Next on the agenda is further criminal activity. We reported in the last issue that Lehman Bros. used Repo 105 and Repo 108 transactions to remove assets and liabilities from its balance sheet for a short period of time, which enabled them to change their financial condition, which was illegal. This is something Lehman did regularly. Using this method, borrowings could be shielded from scrutiny. This trick lowered their leverage ratios. The players, Richard Fuld, who says he didn’t know what was going on, and Chris O‘Mera, Erin Callan and Ian Lowett, committed fraud. Yet, we see no action by the SEC or the US Attorney’s office. The Federal Reserve Bank of NY and the SEC say they knew nothing of what was going on, but they should have known. In fact, they did know. A number of agencies knew what was going on. In 2008, the SEC and the NY Fed were monitoring the firm and found they failed their tests, but they did nothing to cause a change in the situation. The man that made that decision was Timothy Geithner, then head of the NY Fed and now Treasury Secretary. He was the one who allowed firms to run their own stress tests.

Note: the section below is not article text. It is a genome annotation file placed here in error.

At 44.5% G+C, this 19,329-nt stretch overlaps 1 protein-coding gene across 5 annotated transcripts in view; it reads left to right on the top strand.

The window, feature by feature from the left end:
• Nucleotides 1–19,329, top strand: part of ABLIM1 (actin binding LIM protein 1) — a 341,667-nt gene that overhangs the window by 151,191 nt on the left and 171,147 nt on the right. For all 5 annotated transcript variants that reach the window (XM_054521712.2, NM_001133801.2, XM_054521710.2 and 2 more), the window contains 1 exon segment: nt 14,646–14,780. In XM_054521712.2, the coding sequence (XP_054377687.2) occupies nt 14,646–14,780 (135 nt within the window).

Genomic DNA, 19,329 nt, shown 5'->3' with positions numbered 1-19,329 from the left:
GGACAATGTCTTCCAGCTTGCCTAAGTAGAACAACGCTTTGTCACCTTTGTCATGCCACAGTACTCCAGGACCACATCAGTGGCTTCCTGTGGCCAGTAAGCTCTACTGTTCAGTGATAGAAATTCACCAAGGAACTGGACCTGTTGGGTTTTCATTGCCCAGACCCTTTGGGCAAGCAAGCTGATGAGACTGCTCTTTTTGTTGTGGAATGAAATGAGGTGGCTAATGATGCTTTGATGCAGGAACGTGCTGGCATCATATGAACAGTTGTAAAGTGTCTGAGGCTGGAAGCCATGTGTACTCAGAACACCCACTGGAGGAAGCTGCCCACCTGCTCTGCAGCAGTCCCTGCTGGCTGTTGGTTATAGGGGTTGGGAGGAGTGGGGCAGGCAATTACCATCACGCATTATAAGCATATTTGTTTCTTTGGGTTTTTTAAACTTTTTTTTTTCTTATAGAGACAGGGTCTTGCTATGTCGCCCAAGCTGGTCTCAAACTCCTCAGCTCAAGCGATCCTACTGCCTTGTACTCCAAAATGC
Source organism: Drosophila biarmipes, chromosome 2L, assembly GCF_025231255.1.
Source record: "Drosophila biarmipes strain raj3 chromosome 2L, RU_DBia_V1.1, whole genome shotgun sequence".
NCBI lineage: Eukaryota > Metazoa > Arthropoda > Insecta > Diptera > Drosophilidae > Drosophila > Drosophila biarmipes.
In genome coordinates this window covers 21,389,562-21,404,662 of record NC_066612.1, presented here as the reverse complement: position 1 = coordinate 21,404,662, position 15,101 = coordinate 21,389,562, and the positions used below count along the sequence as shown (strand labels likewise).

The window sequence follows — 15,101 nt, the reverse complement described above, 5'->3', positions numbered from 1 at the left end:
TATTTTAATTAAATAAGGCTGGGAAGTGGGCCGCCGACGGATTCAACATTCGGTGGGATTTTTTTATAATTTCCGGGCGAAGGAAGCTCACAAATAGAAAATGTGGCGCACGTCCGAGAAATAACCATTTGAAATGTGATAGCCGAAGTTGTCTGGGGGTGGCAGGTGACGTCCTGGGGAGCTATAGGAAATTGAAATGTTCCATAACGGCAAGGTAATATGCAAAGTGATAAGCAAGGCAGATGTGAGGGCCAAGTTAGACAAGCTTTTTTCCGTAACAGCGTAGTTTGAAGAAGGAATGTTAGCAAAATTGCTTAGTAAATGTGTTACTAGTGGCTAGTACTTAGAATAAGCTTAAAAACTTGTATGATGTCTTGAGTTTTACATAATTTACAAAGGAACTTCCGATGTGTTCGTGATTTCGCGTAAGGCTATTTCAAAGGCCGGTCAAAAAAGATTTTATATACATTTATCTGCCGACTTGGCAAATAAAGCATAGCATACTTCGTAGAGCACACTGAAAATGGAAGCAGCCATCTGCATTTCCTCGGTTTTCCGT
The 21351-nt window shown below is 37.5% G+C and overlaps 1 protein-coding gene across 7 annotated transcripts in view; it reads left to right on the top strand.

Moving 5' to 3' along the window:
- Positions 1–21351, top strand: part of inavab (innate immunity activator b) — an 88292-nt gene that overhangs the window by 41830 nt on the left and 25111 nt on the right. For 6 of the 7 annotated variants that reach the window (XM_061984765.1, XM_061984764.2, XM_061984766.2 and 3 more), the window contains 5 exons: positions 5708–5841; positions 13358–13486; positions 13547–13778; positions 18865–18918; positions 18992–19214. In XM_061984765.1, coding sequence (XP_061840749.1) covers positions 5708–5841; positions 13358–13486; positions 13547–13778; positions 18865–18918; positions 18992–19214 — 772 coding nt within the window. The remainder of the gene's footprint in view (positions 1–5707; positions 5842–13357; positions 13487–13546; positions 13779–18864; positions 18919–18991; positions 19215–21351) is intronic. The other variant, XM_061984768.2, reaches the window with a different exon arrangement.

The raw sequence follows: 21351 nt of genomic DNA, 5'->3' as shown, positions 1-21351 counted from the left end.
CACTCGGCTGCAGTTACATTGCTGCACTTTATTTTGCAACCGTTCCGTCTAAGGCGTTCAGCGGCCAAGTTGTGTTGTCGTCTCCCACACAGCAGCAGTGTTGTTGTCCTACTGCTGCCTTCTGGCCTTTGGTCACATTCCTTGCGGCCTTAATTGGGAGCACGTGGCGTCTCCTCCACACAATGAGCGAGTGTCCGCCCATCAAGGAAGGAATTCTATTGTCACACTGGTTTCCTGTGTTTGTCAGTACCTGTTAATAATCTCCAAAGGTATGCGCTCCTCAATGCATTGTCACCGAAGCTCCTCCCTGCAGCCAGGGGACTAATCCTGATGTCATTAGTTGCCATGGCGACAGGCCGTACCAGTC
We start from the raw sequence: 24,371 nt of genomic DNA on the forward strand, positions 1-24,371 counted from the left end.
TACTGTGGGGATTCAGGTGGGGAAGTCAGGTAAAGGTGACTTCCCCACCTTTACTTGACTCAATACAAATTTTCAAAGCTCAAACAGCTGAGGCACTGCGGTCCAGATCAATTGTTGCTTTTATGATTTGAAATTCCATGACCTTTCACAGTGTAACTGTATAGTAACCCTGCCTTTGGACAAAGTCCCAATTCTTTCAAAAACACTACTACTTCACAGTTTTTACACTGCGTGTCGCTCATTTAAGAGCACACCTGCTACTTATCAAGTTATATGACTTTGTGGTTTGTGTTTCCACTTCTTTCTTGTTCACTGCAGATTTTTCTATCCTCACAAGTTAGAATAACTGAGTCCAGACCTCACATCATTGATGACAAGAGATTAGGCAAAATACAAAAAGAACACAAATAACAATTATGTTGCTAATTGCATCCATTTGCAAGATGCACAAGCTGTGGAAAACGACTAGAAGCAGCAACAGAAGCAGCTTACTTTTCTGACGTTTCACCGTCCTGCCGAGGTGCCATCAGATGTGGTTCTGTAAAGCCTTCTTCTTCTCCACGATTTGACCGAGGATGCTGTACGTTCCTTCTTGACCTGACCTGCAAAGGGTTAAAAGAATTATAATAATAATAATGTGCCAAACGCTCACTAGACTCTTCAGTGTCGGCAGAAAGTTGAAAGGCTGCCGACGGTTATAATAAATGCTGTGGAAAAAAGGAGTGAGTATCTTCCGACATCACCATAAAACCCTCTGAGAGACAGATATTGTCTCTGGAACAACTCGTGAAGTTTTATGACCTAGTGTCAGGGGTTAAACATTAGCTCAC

Borrowings were hidden but so were bad or falling assets, such as CDOs. The SEC discovered all this but did nothing about it. Overall the SEC and the Fed of NY knew exactly what was going on and they let no one know what they had found. As you can see the regulators were in bed with Lehman and they continue to have an illegal and unnatural relationship with all large banks and Wall Street firms. It is called too big to fail. This philosophy, which we label criminal fraud, is going on now still at almost all these major firms. As you can see our government and our regulators are owned by Wall Street and banking. Due to this ongoing criminal enterprise we expect more large banks and brokerage firms to go under. They will either be cannibalized by JP Morgan Chase, Goldman Sachs or Citigroup and all the bills will again be paid by the taxpayer, or they will become the problem of the FDIC or the Fed. Either way we get to pay the bills. We have been writing about the criminals at the SEC, CFTC and the FED for years and nothing happens. Maybe in November we can unseat more than 50% of the incumbents, and perhaps have an opportunity to change all this. If we do not change it the public just might take it into the streets.